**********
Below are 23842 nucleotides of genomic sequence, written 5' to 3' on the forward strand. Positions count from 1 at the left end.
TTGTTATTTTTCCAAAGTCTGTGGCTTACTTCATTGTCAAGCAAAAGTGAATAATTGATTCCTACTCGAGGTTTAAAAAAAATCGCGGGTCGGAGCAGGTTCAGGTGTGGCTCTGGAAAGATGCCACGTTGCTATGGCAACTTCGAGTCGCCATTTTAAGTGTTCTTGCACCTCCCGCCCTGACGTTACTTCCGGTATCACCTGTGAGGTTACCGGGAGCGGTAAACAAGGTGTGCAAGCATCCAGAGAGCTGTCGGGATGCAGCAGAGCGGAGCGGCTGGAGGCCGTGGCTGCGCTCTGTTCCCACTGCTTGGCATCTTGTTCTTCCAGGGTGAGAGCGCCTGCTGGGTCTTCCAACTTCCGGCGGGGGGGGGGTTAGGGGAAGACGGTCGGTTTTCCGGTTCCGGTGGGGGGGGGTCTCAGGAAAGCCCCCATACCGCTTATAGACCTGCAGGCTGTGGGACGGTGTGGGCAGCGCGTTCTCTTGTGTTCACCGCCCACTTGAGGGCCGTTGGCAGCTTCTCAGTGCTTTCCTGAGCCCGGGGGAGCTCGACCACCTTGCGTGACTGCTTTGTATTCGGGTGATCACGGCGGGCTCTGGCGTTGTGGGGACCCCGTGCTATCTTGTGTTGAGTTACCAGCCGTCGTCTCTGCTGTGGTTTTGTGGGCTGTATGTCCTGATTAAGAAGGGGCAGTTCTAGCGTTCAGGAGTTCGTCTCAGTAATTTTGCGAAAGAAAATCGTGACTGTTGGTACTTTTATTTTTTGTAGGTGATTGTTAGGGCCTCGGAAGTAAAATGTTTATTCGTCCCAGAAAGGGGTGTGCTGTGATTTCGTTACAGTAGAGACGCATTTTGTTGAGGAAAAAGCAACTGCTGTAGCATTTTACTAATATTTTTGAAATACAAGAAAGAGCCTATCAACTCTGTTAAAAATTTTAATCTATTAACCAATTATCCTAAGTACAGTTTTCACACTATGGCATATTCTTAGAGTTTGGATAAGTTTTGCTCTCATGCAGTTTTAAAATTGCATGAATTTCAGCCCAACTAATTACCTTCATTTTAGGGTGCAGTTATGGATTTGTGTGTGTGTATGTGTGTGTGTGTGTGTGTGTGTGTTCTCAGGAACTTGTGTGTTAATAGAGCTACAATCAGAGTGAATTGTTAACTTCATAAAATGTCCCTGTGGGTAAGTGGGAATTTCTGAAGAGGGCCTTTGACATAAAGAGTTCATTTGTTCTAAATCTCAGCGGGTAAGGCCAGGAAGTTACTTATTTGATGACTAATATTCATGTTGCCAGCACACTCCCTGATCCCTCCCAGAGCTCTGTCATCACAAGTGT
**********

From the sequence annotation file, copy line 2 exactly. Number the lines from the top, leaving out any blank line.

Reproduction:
TTGTTATTTTTCCAAAGTCTGTGGCTTACTTCATTGTCAAGCAAAAGTGAATAATTGATTCCTACTCGAGGTTTAAAAAAAATCGCGGGTCGGAGCAGGTTCAGGTGTGGCTCTGGAAAGATGCCACGTTGCTATGGCAACTTCGAGTCGCCATTTTAAGTGTTCTTGCACCTCCCGCCCTGACGTTACTTCCGGTATCACCTGTGAGGTTACCGGGAGCGGTAAACAAGGTGTGCAAGCATCCAGAGAGCTGTCGGGATGCAGCAGAGCGGAGCGGCTGGAGGCCGTGGCTGCGCTCTGTTCCCACTGCTTGGCATCTTGTTCTTCCAGGGTGAGAGCGCCTGCTGGGTCTTCCAACTTCCGGCGGGGGGGGGGTTAGGGGAAGACGGTCGGTTTTCCGGTTCCGGTGGGGGGGGGTCTCAGGAAAGCCCCCATACCGCTTATAGACCTGCAGGCTGTGGGACGGTGTGGGCAGCGCGTTCTCTTGTGTTCACCGCCCACTTGAGGGCCGTTGGCAGCTTCTCAGTGCTTTCCTGAGCCCGGGGGAGCTCGACCACCTTGCGTGACTGCTTTGTATTCGGGTGATCACGGCGGGCTCTGGCGTTGTGGGGACCCCGTGCTATCTTGTGTTGAGTTACCAGCCGTCGTCTCTGCTGTGGTTTTGTGGGCTGTATGTCCTGATTAAGAAGGGGCAGTTCTAGCGTTCAGGAGTTCGTCTCAGTAATTTTGCGAAAGAAAATCGTGACTGTTGGTACTTTTATTTTTTGTAGGTGATTGTTAGGGCCTCGGAAGTAAAATGTTTATTCGTCCCAGAAAGGGGTGTGCTGTGATTTCGTTACAGTAGAGACGCATTTTGTTGAGGAAAAAGCAACTGCTGTAGCATTTTACTAATATTTTTGAAATACAAGAAAGAGCCTATCAACTCTGTTAAAAATTTTAATCTATTAACCAATTATCCTAAGTACAGTTTTCACACTATGGCATATTCTTAGAGTTTGGATAAGTTTTGCTCTCATGCAGTTTTAAAATTGCATGAATTTCAGCCCAACTAATTACCTTCATTTTAGGGTGCAGTTATGGATTTGTGTGTGTGTATGTGTGTGTGTGTGTGTGTGTGTGTTCTCAGGAACTTGTGTGTTAATAGAGCTACAATCAGAGTGAATTGTTAACTTCATAAAATGTCCCTGTGGGTAAGTGGGAATTTCTGAAGAGGGCCTTTGACATAAAGAGTTCATTTGTTCTAAATCTCAGCGGGTAAGGCCAGGAAGTTACTTATTTGATGACTAATATTCATGTTGCCAGCACACTCCCTGATCCCTCCCAGAGCTCTGTCATCACAAGTGT